Director Frank Capra had collaborated with Dimitri Tiomkin on twelve prior films and shorts, including Lost Horizon, Mr. Smith Goes to Washington, Meet John Doe, and brought him on board for this latest project. Unfortunately, things went off the rails and this film experience soured their relationship as Tiomkin never again would work with Capra. To say Capra savaged the score in post production would be an understatement. His film edits dialed out music from several cues, truncated other cues, and even substituted music from composers Roy Webb, Leigh Harline and Alfred Newman whose “Hallelujah” from “The Hunchback of Notre Dame replaced Tiomkin’s Beethoven inspired “Ode to Joy” in the finale. In his 1959 autobiography “Please Don’t Hate Me” Tiomkin said;

“The picture was in the best Capra style. Frank thinks it the finest he ever made. I never saw it after it was completed. After the music was on the sound track, Frank cut it, switched sections around, and patched it up, an all-around scissors job. After that I didn’t want to hear it”.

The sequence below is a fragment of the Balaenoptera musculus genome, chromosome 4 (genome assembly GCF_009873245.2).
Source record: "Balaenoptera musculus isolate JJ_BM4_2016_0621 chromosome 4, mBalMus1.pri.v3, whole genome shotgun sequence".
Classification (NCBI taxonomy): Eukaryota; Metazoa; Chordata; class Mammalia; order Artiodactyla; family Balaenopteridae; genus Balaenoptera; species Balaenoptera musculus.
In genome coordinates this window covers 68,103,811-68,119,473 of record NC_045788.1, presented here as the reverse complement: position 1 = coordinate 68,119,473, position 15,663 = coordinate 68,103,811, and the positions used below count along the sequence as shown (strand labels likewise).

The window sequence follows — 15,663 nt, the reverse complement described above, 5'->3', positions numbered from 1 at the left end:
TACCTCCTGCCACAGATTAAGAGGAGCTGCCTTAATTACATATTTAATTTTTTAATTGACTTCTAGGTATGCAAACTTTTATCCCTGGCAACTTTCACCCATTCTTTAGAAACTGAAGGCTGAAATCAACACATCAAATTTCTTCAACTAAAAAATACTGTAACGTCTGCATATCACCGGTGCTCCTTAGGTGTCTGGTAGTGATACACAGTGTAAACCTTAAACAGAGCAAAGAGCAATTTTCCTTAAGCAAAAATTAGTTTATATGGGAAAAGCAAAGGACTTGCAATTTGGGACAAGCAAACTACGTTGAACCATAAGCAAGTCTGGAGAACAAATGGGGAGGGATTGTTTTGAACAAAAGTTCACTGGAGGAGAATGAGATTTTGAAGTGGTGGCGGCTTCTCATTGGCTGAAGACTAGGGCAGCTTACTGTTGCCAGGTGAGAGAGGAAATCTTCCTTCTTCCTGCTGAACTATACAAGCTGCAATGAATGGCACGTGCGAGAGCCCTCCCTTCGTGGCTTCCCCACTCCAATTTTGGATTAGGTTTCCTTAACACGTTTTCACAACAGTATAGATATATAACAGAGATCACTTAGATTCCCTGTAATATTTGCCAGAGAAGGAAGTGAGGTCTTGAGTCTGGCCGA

Tiomkin understood that this was a down on your luck Christmas story with a happy ending. To ground the film with a contemporaneous vibe, Tiomkin interpolated the popular song tune from “Buffalo Gals” by John Hodges as the score’s main theme. The theme is pervasive and provides the unifying thread, which holds the film’s narrative together. Instructive is how Tiomkin renders it in a multiplicity of forms of varying emotional dynamic. The Love Theme speaks to George and Mary’s romance and offers an A-A’-B-A construct. Rising and falling phrases borne by strings full of yearning imbue both tenderness, but also, a wistful quality. He also interpolated several songs and tunes to infuse his soundscape with authenticity and familiar cultural sensibilities, including; “Adeste Fidelis,” “Ave Maria,” “Twinkle, Twinkle Little Star,” “Hark! The Herald Angels Sing,” “Silent Night,” “Dankgebet, or We Gather Together,” “This Is the Army, Mr. Jones” by Irving Berlin, Mendelssohn’s Wedding March, Beethoven’s Symphony No. 9 in D minor, and “Auld Lang Syne”.